Marin IJ

Article Last Updated: 9/27/2005 07:01 AM

6 seek 3 seats in San Anselmo

Joe Wolfcale
Marin Independent Journal

Economic viability is one of the main concerns for San Anselmo and a significantly revamped Town Council will be responsible for tackling financial issues.
With Mayor Peter Breen, 68, seeking re-election and the retirement of Paul Chignell and Jeff Kroot, six candidates are vying for three slots. Most candidates agree the main issue facing San Anselmo is the financial mess in which the town finds itself.

Town officials have determined the way out is a special municipal services tax that also will be on the ballot Nov. 8.

The candidates are attorney Ford Greene, 52; San Francisco X-ray technician Lujza Mehling, 49; Community Development Agency administrative services manager Ian Roth, 39; retired teacher Ted Freeman, 70; and Tom Fallon, a 39-year-old former Indy car mechanic.

Mehling is the only candidate who voiced displeasure about the plan to quadruple the municipal services tax.

"I am strongly opposed to Measure B because it is dishonest and unnecessary and based on unsustainable costs in a budget that allots 85 percent of its finances to salaries and benefits," Mehling said.

Mehling is the wife of Herman Mehling, a town critic and former council candidate who sued the town about a neighborhood development. Herman Mehling was the object earlier this year of derogatory e-mails from Councilman Chignell, a San Francisco police official who called Mehling a "disgusting human being and a punk" who deserved a "lobotomy."

If Measure B is approved, property owners will be charged $250 per living unit and commercial properties will be charged 16.7 cents per square foot. The town has an existing municipal service tax of $78 per unit that has remained unchanged since its enactment in 1984. The new tax would be on top of the existing tax.

The town's budget is $12.1 million this year and is projected at $12.5 million for the next fiscal year.

Town officials have frozen eight staff positions, reduced the hours of operation at Town Hall, eliminated raises and training costs and delayed major capital projects and purchases.

Breen said the financial shape of the town is of paramount importance.

"While we have allocated from the reserve to see us through this year, if Measure B does not pass, we will have to commence serious reductions and/or reconfigurations in services," Breen said. "The bottom line is that we must first ensure the health and safety of all our residents. After that comes those issues that all make up the quality of living that our residents expect."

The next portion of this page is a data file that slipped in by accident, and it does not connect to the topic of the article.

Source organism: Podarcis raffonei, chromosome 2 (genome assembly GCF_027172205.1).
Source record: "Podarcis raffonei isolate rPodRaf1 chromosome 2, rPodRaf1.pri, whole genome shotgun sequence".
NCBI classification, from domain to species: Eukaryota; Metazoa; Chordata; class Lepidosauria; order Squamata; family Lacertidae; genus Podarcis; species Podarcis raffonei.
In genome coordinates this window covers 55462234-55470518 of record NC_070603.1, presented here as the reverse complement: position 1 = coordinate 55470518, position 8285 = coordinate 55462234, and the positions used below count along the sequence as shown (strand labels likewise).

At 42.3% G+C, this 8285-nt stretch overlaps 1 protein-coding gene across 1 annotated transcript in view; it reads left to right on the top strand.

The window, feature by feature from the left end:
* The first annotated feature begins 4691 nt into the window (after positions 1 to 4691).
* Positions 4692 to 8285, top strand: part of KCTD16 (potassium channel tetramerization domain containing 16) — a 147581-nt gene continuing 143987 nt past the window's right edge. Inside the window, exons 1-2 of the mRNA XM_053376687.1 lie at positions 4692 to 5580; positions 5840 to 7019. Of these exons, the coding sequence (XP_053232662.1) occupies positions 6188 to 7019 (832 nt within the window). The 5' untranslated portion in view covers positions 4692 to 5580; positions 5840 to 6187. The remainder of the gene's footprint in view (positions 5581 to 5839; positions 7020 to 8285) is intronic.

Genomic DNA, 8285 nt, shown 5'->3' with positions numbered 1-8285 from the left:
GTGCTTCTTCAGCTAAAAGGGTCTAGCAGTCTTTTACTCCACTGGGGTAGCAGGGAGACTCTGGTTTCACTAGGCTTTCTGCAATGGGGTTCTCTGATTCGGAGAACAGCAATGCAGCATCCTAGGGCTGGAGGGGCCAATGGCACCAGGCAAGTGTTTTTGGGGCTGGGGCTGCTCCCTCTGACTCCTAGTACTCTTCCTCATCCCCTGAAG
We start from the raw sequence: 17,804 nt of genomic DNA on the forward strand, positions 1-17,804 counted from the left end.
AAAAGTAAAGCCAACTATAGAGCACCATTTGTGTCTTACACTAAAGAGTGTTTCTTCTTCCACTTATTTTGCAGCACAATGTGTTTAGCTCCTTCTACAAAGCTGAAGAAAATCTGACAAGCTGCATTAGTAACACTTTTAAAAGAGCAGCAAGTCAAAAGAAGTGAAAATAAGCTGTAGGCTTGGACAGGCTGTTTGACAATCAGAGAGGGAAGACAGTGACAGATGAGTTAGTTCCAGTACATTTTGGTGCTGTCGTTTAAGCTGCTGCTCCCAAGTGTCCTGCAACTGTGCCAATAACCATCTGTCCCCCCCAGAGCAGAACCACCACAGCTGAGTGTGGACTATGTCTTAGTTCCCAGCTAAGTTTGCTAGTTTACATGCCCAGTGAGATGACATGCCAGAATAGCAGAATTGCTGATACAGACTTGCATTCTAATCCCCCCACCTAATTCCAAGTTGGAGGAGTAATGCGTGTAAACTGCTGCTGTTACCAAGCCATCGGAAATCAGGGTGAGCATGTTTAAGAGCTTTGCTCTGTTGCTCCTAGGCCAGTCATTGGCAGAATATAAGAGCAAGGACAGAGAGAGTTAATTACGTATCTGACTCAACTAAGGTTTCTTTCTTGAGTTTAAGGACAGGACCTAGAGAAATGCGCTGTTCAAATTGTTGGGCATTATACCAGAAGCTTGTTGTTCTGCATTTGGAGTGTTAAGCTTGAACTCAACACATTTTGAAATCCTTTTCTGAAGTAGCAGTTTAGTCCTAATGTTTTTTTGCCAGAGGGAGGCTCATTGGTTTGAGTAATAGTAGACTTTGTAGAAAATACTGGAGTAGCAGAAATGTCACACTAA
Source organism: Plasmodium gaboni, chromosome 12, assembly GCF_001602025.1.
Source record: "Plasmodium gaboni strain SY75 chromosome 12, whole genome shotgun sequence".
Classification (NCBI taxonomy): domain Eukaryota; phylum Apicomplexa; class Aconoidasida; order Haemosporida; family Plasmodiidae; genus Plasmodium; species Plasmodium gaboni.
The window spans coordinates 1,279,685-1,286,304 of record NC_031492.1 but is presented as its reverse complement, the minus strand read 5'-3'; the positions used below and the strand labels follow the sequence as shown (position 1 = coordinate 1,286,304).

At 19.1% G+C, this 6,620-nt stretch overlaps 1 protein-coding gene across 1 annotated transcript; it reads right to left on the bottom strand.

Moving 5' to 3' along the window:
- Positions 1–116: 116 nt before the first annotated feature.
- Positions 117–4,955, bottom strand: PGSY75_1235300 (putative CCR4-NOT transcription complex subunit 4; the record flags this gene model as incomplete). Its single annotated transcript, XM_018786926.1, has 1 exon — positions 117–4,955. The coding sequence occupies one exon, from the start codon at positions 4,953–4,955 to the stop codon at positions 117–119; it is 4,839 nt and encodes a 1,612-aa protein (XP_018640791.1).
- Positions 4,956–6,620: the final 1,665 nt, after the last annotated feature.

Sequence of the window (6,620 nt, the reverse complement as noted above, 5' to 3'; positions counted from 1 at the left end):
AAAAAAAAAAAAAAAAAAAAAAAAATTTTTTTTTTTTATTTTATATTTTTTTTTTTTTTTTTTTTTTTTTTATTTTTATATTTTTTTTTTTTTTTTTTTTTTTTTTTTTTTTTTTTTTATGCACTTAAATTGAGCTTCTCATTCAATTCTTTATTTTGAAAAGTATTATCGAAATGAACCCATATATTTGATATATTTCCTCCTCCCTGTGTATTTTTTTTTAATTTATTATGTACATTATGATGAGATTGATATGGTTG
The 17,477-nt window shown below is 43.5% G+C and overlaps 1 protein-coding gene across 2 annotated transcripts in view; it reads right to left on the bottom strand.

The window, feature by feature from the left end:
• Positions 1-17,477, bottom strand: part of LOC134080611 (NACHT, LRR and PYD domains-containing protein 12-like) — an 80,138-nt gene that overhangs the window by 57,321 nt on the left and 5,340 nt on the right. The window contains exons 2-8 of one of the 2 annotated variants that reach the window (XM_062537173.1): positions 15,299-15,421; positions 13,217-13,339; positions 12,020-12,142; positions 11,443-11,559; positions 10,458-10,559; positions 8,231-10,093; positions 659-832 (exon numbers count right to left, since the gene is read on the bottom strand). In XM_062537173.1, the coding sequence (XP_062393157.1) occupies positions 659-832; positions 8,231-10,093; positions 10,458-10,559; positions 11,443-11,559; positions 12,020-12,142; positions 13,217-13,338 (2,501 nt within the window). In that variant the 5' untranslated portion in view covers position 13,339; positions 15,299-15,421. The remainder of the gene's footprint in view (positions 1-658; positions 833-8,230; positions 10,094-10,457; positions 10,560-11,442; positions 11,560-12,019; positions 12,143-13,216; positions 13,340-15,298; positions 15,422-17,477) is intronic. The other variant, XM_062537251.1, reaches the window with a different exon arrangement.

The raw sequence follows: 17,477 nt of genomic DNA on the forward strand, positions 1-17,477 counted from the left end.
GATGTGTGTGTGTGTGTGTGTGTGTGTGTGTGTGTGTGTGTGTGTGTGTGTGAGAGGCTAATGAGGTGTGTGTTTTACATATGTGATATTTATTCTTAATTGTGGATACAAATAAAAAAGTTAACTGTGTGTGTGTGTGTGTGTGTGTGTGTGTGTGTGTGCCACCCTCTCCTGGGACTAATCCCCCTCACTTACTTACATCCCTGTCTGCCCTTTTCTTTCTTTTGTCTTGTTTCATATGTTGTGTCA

Freeman, who was a social studies teacher at Terra Linda High School for more than 30 years, said the upcoming ballot measure is critical so services can be restored.

"If it doesn't pass, the situation will be even worse as reserves will run out," said Freeman, a Planning Commission member and co-chair of the Library Advisory Board.

Freeman served two years on the Marin County Grand Jury.

Attorney Greene has been embroiled in a controversial battle with the town over his "freedom" sign, which hangs from his building at 711 Sir Francis Drake Blvd.

His decision to run for council was based on the way the town dealt with his sign. He applied for and received a sign variance that was granted by the Planning Commission June 20. However, two men appealed the variance and the Town Council voted 4-0 to uphold the appeal. Greene is in negotiations with town officials who hope a compromise can be worked out.

"When, by means of the reaction to the freedom sign, I learned such forces exist here in the Ross Valley and San Anselmo, I felt a personal responsibility as an American to oppose and resist such fascism in the most effective way I can. Thus, I decided to run."

Greene sued the town in 2003, saying his rights to free speech were violated when police pulled down a political banner that supported a friend's council candidacy in Fairfax.

The town then passed a new sign ordinance that said residents couldn't have more than one sign bigger than six square feet or use several small signs to make a larger one. A judge eventually ruled that the town could limit the size of the signs, but not the number.

Fallon said traffic congestion and safety and responsible growth are the critical areas for the council.

"The streets and roads are currently carrying at least twice the capacity of traffic that they were originally designed for," Fallon said. "Sir Francis Drake is dangerous for both motorists and pedestrians. I would work to find solutions to the dangers of high traffic counts and speeds, as well as the overuse of some of our arterial neighborhood streets by frustrated commuters."

Roth also believes traffic and safety and maintaining the town's character are important.

"I think maintaining the quality of life in town and traffic go hand in hand," Roth said. "We really need to think about how we can enhance our community to make families feel comfortable to move here, but still keep a handle on the current housing stock."

The next most important issue is how the city maintains it's small-town charm while allowing for necessary growth and redevelopment.

"At stake is the quality of life we've come to expect," Roth said.

Contact Joe Wolfcale via e-mail at


Hub Law Offices 711 Sir Francis Drake Boulevard, San Anselmo, California 94960-1949 415-258-0360